Apparently, the folks over at Disney think that all they have to do have a hit movie is throw a few cute puppies on the screen and watch the audience come running. They're right.
102 Dalmatians succeeds on just about every level. It's sweet enough that your five-year-old isn't going to be warped by it, funny enough to keep you giggling, and clever enough that any adult will be entirely entertained. It's one of those rare sequels that actually outshines the original. When I say "original," I am referring to the first live action film, not the original animated 101 Dalmatians which is much better than either of its descendants. The earlier live action version was cute, but it suffered from an unnecessary attempt to modernize the story. John Darling was no longer a starving songwriter, he was a starving video game designer. That just doesn't have the same kind of class. By sticking to its fairly simple story, 102 Dalmatians avoids any of that kind of awkwardness.
The story takes place three years after the original arrest of Cruella De Vil for dognapping. Experimental psychotherapy has cured Cruella of her lust for fur and she is released. Against the advice of her parole officer, she takes it upon herself to bail out a failing dog shelter. Eventually, of course, Cruella returns to her evil ways and joins forces with a vile French furrier with the hope of finally getting her puppy coat, this time with a hood (hence the extra dalmatian). Aside from Cruella, the only returning character is Dipstick, a puppy in the first movie, now with a family of his own. Joining him are Dottie, his mate, and their three pups, one of whom (Oddball) has no spots at all. Oddball is really the star of the show and is well able to hold her own, even against Glenn Close, who is excellent in her return as Cruella. However, the biggest surprise for me was a talking Macaw named Waddlesworth, who thinks that he's a dog. I had seen him in the preview and was wary. Usually, talking birds get on my nerves after the second Polly-wanna-cracker joke. Not so here. He was the funniest part of the movie. Something about a parrot barking and growling and biting at someone's ankles just cracked me up.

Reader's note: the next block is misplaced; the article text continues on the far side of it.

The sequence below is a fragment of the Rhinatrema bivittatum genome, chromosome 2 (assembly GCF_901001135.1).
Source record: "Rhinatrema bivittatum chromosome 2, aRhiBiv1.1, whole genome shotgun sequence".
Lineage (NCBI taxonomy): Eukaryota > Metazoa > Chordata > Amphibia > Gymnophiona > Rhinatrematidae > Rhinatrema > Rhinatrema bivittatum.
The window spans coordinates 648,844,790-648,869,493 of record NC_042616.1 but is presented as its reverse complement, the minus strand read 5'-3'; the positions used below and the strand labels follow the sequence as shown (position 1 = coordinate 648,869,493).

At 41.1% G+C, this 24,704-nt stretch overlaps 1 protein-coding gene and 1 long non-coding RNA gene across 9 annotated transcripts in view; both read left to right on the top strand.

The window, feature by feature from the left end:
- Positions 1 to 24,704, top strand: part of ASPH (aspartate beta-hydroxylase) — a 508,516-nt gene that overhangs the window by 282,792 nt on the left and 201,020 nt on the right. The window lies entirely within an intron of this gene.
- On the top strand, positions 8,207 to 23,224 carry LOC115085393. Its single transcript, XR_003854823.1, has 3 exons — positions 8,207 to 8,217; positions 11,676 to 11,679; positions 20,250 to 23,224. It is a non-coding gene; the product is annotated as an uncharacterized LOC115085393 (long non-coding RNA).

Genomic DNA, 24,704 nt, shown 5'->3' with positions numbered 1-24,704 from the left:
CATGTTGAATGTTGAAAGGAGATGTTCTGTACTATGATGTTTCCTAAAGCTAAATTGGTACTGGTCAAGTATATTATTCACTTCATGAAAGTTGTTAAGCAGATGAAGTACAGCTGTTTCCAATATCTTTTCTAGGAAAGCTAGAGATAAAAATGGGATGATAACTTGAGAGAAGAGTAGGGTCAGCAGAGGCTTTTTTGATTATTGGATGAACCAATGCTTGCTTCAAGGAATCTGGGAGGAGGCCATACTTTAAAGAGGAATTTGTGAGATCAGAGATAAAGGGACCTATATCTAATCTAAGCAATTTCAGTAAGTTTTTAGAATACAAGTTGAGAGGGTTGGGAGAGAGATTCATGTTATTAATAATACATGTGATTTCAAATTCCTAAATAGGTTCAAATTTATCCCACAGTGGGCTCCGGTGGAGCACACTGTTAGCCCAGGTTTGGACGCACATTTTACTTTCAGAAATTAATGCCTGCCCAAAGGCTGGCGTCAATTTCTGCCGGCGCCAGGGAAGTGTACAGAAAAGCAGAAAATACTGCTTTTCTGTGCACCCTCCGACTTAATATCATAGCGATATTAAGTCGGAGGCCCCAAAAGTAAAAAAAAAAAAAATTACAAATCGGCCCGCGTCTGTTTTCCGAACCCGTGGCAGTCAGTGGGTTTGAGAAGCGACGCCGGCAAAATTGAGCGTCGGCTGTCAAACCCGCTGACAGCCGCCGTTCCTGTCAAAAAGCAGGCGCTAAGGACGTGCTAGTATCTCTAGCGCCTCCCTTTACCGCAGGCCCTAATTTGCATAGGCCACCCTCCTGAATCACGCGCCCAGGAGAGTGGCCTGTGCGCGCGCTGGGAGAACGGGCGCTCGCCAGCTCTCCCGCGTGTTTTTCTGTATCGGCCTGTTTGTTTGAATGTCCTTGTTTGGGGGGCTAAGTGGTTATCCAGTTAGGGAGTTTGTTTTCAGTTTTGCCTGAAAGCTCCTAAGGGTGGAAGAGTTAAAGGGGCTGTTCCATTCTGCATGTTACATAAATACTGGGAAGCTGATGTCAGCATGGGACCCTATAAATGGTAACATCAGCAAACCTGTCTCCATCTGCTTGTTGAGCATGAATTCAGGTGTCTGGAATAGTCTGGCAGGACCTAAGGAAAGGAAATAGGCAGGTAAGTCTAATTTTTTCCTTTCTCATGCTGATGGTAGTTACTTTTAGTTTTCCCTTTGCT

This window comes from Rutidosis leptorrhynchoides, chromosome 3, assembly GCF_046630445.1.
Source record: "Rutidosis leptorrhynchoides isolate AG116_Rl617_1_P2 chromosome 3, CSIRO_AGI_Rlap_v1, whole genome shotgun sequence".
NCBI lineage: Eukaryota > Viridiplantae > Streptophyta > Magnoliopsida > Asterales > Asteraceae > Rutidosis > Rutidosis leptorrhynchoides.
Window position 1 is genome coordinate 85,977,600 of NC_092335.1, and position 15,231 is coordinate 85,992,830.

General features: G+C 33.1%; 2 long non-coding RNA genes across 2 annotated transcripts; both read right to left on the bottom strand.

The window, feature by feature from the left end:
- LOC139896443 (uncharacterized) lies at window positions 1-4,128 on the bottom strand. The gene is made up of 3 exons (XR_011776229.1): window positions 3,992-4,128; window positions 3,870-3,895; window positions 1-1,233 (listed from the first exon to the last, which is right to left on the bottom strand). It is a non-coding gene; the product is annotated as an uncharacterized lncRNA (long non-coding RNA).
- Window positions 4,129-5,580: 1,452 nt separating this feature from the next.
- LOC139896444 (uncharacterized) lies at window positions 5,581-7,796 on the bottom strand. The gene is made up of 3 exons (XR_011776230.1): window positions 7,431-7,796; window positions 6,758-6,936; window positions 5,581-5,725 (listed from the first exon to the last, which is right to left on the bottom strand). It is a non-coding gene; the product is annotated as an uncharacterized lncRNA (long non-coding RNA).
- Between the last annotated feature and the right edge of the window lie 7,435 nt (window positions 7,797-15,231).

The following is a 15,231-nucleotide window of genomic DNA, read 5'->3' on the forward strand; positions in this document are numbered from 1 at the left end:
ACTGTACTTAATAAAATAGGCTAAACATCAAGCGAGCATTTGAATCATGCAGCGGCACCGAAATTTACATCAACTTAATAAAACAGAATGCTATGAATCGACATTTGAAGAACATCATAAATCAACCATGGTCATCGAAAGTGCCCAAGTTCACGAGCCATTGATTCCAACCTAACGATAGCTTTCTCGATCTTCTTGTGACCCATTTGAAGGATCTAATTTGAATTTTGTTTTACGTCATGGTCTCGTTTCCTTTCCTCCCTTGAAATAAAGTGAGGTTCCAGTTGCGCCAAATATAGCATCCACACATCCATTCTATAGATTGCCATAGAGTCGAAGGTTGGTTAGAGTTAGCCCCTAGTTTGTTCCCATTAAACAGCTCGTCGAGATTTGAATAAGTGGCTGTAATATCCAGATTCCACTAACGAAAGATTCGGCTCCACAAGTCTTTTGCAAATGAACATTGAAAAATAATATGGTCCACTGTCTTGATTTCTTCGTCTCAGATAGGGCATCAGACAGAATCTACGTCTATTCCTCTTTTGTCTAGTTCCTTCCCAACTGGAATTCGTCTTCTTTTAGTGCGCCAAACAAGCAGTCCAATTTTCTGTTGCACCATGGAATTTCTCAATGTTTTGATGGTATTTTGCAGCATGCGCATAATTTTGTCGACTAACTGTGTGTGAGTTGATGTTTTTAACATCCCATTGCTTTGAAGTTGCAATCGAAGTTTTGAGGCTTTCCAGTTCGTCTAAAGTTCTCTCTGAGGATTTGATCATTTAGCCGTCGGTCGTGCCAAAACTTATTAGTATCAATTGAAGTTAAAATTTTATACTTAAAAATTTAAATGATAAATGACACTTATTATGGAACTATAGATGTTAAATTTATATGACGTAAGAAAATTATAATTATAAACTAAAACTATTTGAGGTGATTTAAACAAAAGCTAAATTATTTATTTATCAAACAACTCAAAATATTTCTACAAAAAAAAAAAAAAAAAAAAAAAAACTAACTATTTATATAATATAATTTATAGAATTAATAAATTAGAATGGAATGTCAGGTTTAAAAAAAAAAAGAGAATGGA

As I said, Glenn Close is very good. I'm always impressed when an actor can go from playing subtle and complex in one film to cartoony and over the top in the next and still bring it off. In this movie she's sometimes scary and sometimes hilarious and always fun to watch. The other human characters are fine; not great, but not bad by any means. The only weak link in the cast is Gerard Depardieu as the evil furrier. Depardieu is always over-the-top, so when he plays it that way deliberately it's overkill. It's like watching a big, dumb, French bull blunder around the set, shouting all of his lines. And there's only so many times the French pronunciation of "puppies" ("poopies") is funny. Actually, that's not true. It wasn't even funny the first time.
There's plenty of action to be had here, from Oddball taking a balloon ride, to the climactic scene in a pastry factory. Some of it is kind of scary, but nothing that kids can't handle. Cruella is, after all, less scary than the Grinch. The screening I went to was full of kids and they loved it. Usually a theater full of little kids sends me running for the exit, but not this time. It's hard to resist a hundred 6-12 year olds laughing and clapping and actually paying attention.
And did I mention how cute the puppies are? I mean, they're really cute. Grown men are cooing at the screen. You can't help it. Never underestimate the innate cuddliness of a little spotted ball of fur. This is probably why sales and adoptions of dalmatians went through the roof after 101 came out a few years ago. Unfortunately, dalmatians are not easy dogs to keep, and there was a rash of returns two or three months later. The filmmakers were sensitive to this and not only went out of their way to show other breeds of cute puppies, but also put a disclaimer at the end of the film suggesting that you think carefully before adopting any dog.
My only complaint, aside from the oafish Depardieu, is that occasionally you can tell that Oddball's spots have been removed via computer. It's gotta be hard to keep up that effect on a moving puppy, and it's a problem easily overlooked what with the magnificent costumes, the incredibly cute animals, and the charming storyline. Disney has a history of going all out on the first in a series and then churning out cheap direct-to-video sequels. Beauty and the Beast and Aladdin both suffered this fate. However, if Toy Story 2 and now 102 Dalmatians are any indication, the tide could be turning for the best.
102 Dalmatians is rated PG for cartoon violence.
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